“We still have to go out there – we can have sex offenders who we need to visit – it depends on the severity and risk factors, and each person is on a case by case basis, but we still have to go out there,” Powell said.  “We want the same protection as any other law enforcement agency and PPE is needed because we want to be considered essential first responders.”

Probation officers work with numerous agencies including the Department of Corrections and conduct investigations in conjunction with a host of law enforcement agencies including U.S. Marshals, Drug Enforcement, the NYPD and even ICE. Probation officers help offenders find jobs, do risk assessments, and work towards clients  “becoming productive people in our city.”

“Dept of Probation is often a missing piece, often forgotten and misunderstood, but we are performing an essential service and we are first responders,” said Powell, adding that it is even more important now as fewer people are being sent to jail and need help so they don’t return to a life of crime.

Officials from the Department of probation issued a statement saying they are using more electronic reporting, but others on probation require “regular in-person supervision while employing social distancing and other recommended precautions that will keep the individuals under supervision, probation officers and the public safe.”

While their offices are closed to the public at this time, the field enforcement “remains operational.”

As part of the New York City Department of Probation response to the COVID-19 (coronavirus) crisis, the DOP has the Neighborhood Opportunity Network (NeON) Nutrition Kitchen in partnership with the Food Bank of NYC, and the NYC Young Men’s Initiative has expanded hours and added a new location where those on probation and New Yorkers in need are provided one week of free pre-packaged groceries.  Last year they served over 100,000 families city-wide, and we are now ready to triple our capacity.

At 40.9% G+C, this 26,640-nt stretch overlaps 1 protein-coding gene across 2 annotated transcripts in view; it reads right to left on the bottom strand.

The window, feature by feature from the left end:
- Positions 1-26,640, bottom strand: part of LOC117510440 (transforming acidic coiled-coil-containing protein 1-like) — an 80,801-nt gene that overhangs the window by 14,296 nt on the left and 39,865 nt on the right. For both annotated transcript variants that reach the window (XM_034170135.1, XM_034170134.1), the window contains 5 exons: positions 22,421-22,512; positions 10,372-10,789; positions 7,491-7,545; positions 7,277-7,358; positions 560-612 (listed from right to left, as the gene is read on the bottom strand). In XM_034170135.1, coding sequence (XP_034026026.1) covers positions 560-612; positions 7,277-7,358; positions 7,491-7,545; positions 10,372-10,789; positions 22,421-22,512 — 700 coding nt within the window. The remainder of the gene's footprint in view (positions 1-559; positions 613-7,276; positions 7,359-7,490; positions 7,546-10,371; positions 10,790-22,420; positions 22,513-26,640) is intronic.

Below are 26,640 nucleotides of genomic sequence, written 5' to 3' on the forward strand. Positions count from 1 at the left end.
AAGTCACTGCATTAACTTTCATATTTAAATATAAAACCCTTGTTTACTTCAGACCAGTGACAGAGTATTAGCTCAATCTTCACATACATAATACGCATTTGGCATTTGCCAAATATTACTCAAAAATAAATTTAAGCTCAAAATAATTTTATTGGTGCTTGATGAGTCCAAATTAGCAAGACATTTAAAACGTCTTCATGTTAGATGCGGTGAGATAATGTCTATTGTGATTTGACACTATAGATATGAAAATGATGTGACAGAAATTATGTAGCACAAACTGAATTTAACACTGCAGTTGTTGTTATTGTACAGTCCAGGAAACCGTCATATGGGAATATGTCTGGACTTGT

“Our teams began delivering food packages to those on probation and our neighbors, including the disabled and seniors city-wide. As frontline workers, it is extremely gratifying that during this crisis, we can assist not only those on probation but our neighbors,” an official statement said.

Officials say January’s bail reform had only a minimal impact on DOP,” we have experienced a very significant impact as a result of “Raise the Age.” Since October 2018, the New York City Department of Probation has seen an over 100 percent increase in the number of intakes and served over 3,000 additional youth, providing justice-involved young people and their families with developmentally appropriate services while keeping them safely in their communities.  

The department said the COVID-19 outbreak might have a negative impact on their programs.

“Probation Officers continue to work with individuals on probation to make sure that they are employable and can retain existing employment; with that said, current conditions will likely disproportionately negatively impact people on probation.”